The Iowa Climate Statement video has officially been uploaded to our website. You can watch the video again here, or access it at any time under the Iowa Climate Statement tab.
The statement, released on September 18, warns Iowans and Midwesterners of sobering extreme heat projections for the region. Based on the most up‐to‐date scientific sources, the statement makes clear the urgency of preparing for dangerously hot summers in the coming decades.
Betsy Stone, Associate Professor in the Department of Chemistry at the University of Iowa, reads this year’s statement in the video above. Access the full written statement here.
The United Nations Environment Programme (UNEP) released its 10th Emissions Gap Report Tuesday. Though more countries pledge to cut greenhouse gas emissions every year, the report revealed that collectively, the “gap” between where emissions are and where they should be to minimize atmospheric warming is huge.
Some findings from the report include:
Global GHG emissions have risen about 1.5% annually in the last 10 years. The U.S. leads in per capita emissions, while China’s overall emissions are nearly double those of the U.S., the second highest emitter. Trends do not indicate a “peak” in global emissions occurring anytime soon.
G20 Summit members account for 78% of global emissions, and while as a whole the group of 20 countries and the E.U. is on track to exceed its 2020 emission reduction goals, several countries (including the U.S.) are actually behind on their goals.
If projections hold true, global emissions in 2030 will be 60 GtCO2e. To meet a 2 degree warming goal, emissions would need to be 41 GtCO2e. For a 1.5 degree goal, 25 GtCO2e.
We must triple or even quintuple reduction cuts to meet goals. The executive summary reads, “Had serious climate action begun in 2010, the cuts required per year to meet the projected emissions levels for 2°C and 1.5°C would only have been 0.7 per cent and 3.3 per cent per year on average. However, since this did not happen, the required cuts in emissions are now 2.7 per cent per year from 2020 for the 2°C goal and 7.6 per cent per year on average for the 1.5°C goal. “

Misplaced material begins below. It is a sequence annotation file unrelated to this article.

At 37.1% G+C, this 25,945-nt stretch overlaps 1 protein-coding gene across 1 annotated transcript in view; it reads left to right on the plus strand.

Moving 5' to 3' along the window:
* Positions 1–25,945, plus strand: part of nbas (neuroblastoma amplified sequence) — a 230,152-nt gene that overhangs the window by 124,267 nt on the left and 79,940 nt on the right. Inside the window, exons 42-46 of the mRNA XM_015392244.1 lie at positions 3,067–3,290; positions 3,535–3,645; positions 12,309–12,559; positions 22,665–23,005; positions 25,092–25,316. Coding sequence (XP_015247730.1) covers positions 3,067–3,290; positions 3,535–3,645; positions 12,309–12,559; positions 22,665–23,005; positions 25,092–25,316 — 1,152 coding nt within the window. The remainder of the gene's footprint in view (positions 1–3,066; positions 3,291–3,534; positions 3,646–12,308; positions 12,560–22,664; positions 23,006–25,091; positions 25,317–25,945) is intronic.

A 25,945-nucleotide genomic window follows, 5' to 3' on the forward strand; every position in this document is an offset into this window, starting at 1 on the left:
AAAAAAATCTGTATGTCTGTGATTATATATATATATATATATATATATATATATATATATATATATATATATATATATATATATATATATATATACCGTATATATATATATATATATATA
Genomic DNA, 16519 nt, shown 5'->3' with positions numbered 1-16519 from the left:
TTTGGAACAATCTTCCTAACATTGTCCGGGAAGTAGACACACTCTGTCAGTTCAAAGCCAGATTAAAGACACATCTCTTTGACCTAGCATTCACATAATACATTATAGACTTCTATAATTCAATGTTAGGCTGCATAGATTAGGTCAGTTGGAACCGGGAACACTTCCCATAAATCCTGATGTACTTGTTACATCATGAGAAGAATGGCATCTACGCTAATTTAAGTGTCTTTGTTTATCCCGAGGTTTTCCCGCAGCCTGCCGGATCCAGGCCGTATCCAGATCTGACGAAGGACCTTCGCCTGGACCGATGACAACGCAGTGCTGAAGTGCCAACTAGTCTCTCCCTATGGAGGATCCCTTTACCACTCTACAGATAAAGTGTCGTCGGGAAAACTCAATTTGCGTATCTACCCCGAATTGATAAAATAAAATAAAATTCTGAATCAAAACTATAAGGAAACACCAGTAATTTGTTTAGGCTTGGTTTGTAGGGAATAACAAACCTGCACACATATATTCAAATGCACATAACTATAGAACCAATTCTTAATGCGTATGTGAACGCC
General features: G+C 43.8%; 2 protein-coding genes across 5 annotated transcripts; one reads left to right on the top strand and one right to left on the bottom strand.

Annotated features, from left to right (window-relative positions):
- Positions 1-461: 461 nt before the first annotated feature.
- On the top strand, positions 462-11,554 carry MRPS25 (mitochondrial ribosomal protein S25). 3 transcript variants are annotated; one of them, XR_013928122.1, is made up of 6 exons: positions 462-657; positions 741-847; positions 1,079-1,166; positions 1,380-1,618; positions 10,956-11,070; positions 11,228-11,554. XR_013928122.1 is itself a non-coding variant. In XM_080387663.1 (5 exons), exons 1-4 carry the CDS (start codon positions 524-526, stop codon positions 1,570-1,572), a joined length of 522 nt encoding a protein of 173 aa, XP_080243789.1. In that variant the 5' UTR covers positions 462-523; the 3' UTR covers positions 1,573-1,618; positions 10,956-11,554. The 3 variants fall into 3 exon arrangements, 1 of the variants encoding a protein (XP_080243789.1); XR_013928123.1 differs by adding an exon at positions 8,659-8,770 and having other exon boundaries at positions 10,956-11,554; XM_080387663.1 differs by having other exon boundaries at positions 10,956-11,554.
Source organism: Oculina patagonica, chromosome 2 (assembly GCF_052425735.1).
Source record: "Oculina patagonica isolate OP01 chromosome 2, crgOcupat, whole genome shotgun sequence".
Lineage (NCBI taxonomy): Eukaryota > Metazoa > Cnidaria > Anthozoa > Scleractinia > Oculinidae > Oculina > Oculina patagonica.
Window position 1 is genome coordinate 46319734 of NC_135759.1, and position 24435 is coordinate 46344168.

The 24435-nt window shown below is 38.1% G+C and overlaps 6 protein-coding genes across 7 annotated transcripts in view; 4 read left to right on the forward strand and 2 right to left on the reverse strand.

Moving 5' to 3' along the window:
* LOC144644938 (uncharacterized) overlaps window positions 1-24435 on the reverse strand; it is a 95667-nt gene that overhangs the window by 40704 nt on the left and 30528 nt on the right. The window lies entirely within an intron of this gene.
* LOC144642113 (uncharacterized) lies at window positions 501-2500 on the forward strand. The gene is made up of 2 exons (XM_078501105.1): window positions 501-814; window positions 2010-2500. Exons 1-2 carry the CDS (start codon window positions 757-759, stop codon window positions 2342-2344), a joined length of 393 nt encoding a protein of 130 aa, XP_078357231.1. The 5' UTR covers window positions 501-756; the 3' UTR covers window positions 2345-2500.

The report suggests a number of potential “entry points” for transformational change required to implement solutions, as well as a discussion about the “potential for energy transition” and energy efficiency. Read more here.
As Thanksgiving is a holiday both reflectance AND eating a ton, Americans who are grateful for both the food on their plate and the planet that provided it might be interested in the BBC’s “Climate Change Food Calculator,” published in August.
The food calculator provides estimates of annual greenhouse gas emissions, water use and land use for one person’s consumption different food items based on how frequently the user says they eat those foods. Results are based on global averages.
The food calculator does not have information on turkey specifically, but below are results for daily consumption of other foods often shared on Thanksgiving:
Potatoes: 16kg greenhouse gases
Wine: 114kg greenhouse gases, 5,026 liters of water
Bread: 21kg greenhouse gases, 8,995 liters of water
Chicken: 497kg greenhouse gases, 33,294 litres of water, 616m² land
Beans: 36kg greenhouse gases, 8,888 liters of water
Pork: 656kg greenhouse gases, 95,756 liters of water, 926m² land
So enjoy your feast tomorrow, if you are having one, but remember to thank the Earth for the resources it took to get your meal on your plate, too.